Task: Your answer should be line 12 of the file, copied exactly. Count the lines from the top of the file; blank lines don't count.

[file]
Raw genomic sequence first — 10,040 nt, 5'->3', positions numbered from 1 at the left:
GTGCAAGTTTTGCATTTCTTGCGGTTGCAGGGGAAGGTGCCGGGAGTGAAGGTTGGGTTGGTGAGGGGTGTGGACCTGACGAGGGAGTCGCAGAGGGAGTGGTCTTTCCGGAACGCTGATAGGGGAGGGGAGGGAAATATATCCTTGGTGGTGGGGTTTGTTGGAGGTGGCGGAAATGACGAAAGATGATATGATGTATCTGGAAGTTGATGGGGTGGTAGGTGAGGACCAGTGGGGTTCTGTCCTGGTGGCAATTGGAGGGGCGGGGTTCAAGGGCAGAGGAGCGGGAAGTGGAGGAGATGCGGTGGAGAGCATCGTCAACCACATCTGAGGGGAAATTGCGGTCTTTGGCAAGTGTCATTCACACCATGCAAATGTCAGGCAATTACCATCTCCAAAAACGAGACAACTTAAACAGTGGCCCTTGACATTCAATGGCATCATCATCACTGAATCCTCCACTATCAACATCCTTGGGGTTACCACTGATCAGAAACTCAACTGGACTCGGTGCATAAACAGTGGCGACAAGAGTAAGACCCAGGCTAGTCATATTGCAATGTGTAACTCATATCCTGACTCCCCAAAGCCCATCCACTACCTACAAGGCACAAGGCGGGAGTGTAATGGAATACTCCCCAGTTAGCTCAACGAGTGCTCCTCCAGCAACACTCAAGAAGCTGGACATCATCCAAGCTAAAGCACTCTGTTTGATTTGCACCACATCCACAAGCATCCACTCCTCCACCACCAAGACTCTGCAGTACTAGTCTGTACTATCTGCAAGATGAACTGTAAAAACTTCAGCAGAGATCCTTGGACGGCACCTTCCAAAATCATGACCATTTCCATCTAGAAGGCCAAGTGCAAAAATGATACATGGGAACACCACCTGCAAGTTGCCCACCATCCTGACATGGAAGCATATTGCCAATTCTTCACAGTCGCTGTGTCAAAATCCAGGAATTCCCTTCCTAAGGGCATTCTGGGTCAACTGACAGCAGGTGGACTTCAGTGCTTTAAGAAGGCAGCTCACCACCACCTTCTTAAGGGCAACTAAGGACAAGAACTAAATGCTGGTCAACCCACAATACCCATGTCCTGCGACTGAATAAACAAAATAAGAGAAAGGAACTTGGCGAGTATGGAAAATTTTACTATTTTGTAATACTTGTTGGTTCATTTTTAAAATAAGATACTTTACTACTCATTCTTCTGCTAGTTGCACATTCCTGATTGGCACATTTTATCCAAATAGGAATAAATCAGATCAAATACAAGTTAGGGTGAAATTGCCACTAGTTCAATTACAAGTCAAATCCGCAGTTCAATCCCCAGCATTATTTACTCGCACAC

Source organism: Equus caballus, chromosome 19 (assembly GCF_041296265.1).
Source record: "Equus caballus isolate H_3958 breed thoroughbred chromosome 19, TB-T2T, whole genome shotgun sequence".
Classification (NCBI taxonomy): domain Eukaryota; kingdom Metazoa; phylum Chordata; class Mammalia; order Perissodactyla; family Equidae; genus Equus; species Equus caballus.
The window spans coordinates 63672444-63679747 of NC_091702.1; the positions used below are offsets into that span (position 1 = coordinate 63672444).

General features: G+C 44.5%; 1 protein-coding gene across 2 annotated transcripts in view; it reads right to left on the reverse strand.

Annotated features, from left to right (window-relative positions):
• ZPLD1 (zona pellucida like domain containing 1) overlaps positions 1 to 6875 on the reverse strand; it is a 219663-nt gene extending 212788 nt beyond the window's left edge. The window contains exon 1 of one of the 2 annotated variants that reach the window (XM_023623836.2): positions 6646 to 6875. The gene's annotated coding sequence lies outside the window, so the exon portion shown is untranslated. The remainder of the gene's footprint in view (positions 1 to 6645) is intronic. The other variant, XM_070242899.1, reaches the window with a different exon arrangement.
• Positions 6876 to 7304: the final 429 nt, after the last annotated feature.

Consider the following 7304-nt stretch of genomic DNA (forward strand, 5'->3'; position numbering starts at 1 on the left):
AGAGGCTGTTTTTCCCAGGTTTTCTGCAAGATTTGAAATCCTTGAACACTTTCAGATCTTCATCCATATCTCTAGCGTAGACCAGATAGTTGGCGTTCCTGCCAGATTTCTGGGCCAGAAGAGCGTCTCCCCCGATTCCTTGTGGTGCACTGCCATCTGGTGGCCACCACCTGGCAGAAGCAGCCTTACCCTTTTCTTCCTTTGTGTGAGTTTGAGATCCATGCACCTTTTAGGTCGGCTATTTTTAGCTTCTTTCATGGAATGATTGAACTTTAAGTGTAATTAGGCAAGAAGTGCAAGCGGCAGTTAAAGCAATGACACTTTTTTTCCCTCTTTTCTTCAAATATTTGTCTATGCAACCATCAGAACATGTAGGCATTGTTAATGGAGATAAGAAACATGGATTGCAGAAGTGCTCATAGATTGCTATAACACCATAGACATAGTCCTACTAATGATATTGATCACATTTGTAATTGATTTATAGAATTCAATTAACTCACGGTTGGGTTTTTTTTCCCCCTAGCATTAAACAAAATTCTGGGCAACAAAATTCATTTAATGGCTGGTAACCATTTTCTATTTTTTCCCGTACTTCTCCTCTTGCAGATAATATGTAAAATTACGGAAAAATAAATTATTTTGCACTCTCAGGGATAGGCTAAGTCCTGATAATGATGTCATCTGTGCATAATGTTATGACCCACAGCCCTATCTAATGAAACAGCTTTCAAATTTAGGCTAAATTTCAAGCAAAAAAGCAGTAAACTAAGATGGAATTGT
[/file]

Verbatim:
AGAGGCTGTTTTTCCCAGGTTTTCTGCAAGATTTGAAATCCTTGAACACTTTCAGATCTTCATCCATATCTCTAGCGTAGACCAGATAGTTGGCGTTCCTGCCAGATTTCTGGGCCAGAAGAGCGTCTCCCCCGATTCCTTGTGGTGCACTGCCATCTGGTGGCCACCACCTGGCAGAAGCAGCCTTACCCTTTTCTTCCTTTGTGTGAGTTTGAGATCCATGCACCTTTTAGGTCGGCTATTTTTAGCTTCTTTCATGGAATGATTGAACTTTAAGTGTAATTAGGCAAGAAGTGCAAGCGGCAGTTAAAGCAATGACACTTTTTTTCCCTCTTTTCTTCAAATATTTGTCTATGCAACCATCAGAACATGTAGGCATTGTTAATGGAGATAAGAAACATGGATTGCAGAAGTGCTCATAGATTGCTATAACACCATAGACATAGTCCTACTAATGATATTGATCACATTTGTAATTGATTTATAGAATTCAATTAACTCACGGTTGGGTTTTTTTTCCCCCTAGCATTAAACAAAATTCTGGGCAACAAAATTCATTTAATGGCTGGTAACCATTTTCTATTTTTTCCCGTACTTCTCCTCTTGCAGATAATATGTAAAATTACGGAAAAATAAATTATTTTGCACTCTCAGGGATAGGCTAAGTCCTGATAATGATGTCATCTGTGCATAATGTTATGACCCACAGCCCTATCTAATGAAACAGCTTTCAAATTTAGGCTAAATTTCAAGCAAAAAAGCAGTAAACTAAGATGGAATTGT